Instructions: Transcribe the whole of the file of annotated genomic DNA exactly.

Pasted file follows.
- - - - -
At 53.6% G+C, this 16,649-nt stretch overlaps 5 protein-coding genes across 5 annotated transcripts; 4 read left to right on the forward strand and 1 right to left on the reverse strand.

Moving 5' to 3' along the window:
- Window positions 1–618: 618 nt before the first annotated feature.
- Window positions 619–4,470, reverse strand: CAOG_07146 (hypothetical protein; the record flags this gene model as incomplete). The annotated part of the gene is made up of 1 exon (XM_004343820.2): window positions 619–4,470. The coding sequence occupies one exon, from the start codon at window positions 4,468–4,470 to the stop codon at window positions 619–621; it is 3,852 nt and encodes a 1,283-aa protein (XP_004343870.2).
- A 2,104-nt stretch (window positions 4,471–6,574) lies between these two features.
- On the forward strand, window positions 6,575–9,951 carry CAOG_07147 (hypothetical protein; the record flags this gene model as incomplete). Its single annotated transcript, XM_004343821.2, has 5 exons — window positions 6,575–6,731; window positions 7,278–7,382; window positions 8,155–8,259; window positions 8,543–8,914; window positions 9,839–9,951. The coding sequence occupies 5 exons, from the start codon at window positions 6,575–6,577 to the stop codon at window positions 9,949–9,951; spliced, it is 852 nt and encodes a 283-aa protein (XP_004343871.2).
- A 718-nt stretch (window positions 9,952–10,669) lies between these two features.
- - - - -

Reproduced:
At 53.6% G+C, this 16,649-nt stretch overlaps 5 protein-coding genes across 5 annotated transcripts; 4 read left to right on the forward strand and 1 right to left on the reverse strand.

Moving 5' to 3' along the window:
- Window positions 1–618: 618 nt before the first annotated feature.
- Window positions 619–4,470, reverse strand: CAOG_07146 (hypothetical protein; the record flags this gene model as incomplete). The annotated part of the gene is made up of 1 exon (XM_004343820.2): window positions 619–4,470. The coding sequence occupies one exon, from the start codon at window positions 4,468–4,470 to the stop codon at window positions 619–621; it is 3,852 nt and encodes a 1,283-aa protein (XP_004343870.2).
- A 2,104-nt stretch (window positions 4,471–6,574) lies between these two features.
- On the forward strand, window positions 6,575–9,951 carry CAOG_07147 (hypothetical protein; the record flags this gene model as incomplete). Its single annotated transcript, XM_004343821.2, has 5 exons — window positions 6,575–6,731; window positions 7,278–7,382; window positions 8,155–8,259; window positions 8,543–8,914; window positions 9,839–9,951. The coding sequence occupies 5 exons, from the start codon at window positions 6,575–6,577 to the stop codon at window positions 9,949–9,951; spliced, it is 852 nt and encodes a 283-aa protein (XP_004343871.2).
- A 718-nt stretch (window positions 9,952–10,669) lies between these two features.